TORONTO – Analysts are split on the future of BlackBerry and its prospects for sales success, as Canaccord Genuity pulled back its expectations for the smartphone maker on Tuesday.
The investment firm said it believes that shipments of the new BlackBerry devices in February will fall short of earlier predictions of just 300,000 units, a far cry from its initial estimate of more than 1.75 million.
The outlook adds to a polarizing view of the smartphone maker from the analyst community, which has a range of price targets from nearly $23 to as little as $9. Canaccord sits at the low end of those expectations.
The equities research unit of Canaccord Financial Inc. (TSX:CF) said Tuesday that its global surveys show initial sales have been mixed for the BlackBerry Z10, with limited supply rather than overwhelming demand behind post-launch shortages at some stores.
“Our follow-up checks have indicated steady but modest sales levels,” said Michael Walkley, an analyst at Canaccord.
“We anticipate carriers will not build large inventory levels for BB10, consistent with prior BB7 high-end launches, and will initially stock modest levels given the weaker consumer demand for high-end BlackBerry smartphones.”
Walkley reiterated a “sell” rating and price target of $9 for BlackBerry stock, though other analysts have recently upgraded their expectations for the smartphone maker.
Earlier this month, Citigroup increased its expectations for shares to an “outperform” at $19.50, while Jefferies is maintaining its “buy” rating of $19.50.
Bernstein Research has upgraded the company to “outperform” with a target price of $22, an increase from $12.
Last week, National Bank analyst Kris Thompson reiterated his underperform rating of $10, with much of his concern focused on the staggered release of the BlackBerry Q10, a more traditional keypad version of the smartphone that won’t hit stores until at least April.
Product delays have been a worry for some analysts in their outlook. While the new BlackBerry has launched in the U.K., Canada and the Middle East, the touchscreen version of the phone’s won’t land in U.S. stores until at least mid-March.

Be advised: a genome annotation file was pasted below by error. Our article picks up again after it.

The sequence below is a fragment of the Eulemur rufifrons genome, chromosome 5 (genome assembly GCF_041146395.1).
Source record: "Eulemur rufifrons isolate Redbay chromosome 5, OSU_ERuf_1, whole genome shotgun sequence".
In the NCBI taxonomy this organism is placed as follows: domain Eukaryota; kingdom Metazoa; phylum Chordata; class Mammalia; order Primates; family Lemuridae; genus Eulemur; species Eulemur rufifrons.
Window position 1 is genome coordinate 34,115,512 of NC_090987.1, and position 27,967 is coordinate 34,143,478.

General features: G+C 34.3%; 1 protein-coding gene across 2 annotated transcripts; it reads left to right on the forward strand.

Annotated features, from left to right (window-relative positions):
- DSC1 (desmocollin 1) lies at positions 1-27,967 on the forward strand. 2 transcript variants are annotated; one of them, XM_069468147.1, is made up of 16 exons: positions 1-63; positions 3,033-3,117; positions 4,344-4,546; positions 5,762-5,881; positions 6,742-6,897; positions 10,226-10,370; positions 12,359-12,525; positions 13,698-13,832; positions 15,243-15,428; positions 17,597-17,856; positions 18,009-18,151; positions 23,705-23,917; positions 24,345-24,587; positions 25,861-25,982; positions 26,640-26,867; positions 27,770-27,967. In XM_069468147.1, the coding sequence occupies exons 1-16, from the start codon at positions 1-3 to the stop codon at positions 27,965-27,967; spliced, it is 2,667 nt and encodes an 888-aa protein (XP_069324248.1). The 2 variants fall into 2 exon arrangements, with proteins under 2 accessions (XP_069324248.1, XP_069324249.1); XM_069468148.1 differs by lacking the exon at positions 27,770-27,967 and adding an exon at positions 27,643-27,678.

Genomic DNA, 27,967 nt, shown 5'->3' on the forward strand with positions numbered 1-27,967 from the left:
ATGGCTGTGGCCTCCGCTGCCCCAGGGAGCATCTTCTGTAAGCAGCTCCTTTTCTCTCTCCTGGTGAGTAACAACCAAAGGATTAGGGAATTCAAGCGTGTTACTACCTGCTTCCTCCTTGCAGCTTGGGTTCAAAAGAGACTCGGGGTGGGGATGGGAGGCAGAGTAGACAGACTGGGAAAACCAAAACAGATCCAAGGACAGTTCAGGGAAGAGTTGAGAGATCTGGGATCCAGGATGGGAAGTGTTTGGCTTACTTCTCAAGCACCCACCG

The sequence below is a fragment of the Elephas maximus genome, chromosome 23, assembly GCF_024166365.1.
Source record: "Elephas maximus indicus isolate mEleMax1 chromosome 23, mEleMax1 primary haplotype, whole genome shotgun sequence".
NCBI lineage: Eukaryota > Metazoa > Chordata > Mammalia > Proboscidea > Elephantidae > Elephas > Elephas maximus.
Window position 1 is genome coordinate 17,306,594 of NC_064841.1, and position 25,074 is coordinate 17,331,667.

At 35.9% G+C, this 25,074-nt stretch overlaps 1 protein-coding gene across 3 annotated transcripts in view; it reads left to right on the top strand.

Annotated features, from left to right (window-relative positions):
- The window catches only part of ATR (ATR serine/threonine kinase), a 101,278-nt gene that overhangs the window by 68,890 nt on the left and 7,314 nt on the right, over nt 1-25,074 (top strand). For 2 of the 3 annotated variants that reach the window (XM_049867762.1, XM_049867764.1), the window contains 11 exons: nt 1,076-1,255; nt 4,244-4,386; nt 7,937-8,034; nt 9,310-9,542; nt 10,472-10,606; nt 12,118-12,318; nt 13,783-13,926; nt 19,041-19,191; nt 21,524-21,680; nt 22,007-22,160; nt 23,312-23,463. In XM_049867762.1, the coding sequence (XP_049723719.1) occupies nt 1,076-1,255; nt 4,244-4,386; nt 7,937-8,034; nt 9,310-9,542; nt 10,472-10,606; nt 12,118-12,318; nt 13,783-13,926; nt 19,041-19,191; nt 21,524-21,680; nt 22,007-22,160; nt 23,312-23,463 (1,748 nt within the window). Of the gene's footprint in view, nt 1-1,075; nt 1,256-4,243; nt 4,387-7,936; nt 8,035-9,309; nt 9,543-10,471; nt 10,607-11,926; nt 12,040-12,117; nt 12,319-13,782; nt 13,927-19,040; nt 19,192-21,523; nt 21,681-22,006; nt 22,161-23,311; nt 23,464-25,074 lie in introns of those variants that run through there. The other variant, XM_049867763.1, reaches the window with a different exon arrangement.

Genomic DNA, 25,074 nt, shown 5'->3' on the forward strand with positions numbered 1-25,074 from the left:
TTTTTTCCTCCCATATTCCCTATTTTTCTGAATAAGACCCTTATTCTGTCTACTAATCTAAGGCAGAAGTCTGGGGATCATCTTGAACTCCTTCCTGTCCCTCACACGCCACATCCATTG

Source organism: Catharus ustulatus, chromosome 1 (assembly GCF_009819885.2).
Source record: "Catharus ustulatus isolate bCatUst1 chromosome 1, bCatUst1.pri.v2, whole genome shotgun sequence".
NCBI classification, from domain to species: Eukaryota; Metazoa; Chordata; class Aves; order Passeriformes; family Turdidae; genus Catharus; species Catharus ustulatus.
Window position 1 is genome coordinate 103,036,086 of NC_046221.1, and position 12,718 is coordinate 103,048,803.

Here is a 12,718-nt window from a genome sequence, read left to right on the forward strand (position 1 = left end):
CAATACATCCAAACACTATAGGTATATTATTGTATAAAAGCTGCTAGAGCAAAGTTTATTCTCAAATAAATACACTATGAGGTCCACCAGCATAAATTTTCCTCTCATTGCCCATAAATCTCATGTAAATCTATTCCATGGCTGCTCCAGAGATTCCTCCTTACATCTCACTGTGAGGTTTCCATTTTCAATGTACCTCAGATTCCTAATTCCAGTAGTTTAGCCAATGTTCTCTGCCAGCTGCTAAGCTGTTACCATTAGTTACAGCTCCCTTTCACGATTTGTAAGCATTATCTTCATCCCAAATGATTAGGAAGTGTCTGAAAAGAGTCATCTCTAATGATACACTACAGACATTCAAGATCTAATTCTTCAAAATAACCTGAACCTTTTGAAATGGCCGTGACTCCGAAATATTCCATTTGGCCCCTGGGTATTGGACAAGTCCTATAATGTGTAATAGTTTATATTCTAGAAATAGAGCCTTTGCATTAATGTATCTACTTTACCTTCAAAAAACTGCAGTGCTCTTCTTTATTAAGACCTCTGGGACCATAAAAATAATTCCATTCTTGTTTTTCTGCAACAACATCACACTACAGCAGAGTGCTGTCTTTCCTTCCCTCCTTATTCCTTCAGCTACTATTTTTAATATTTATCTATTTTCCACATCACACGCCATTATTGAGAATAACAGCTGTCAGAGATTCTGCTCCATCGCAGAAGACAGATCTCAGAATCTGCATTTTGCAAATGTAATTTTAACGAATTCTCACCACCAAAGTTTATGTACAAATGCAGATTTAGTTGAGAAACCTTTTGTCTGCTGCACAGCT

The slower debut could run into the U.S. launch of Samsung’s Galaxy S4, which has been anticipated for around the same time, Walkley said. He has lowered sales expectations for not only the February quarter but also the rest of the fiscal year.
Shares of Blackberry have been volatile in recent months as the debut of the new phones last month gave the company’s stock an extra surge. The company’s stock is off about 19 per cent from the 52-week high it reached in late January.
On the Toronto Stock Exchange, BlackBerry (TSX:BB) shares were up 25 cents at $14.48 in trading Tuesday afternoon.
BlackBerry is also pulling out of Korea after its new devices gained little traction on the market where it is partnered with SK Telecom, one of the three local carriers. There are no plans to release its new touchscreen and keypad versions on the local market.
“We will continue to support the carrier’s ongoing BlackBerry sales in Korea,” BlackBerry said in an emailed statement.
“We will continue to provide BlackBerry service and after-sales support to BlackBerry’s Korean customers, both consumers and business users.”
BlackBerry has a market share of less than one per cent in South Korea, said Kevin Restivo, an analyst with IDC Corp. in Toronto.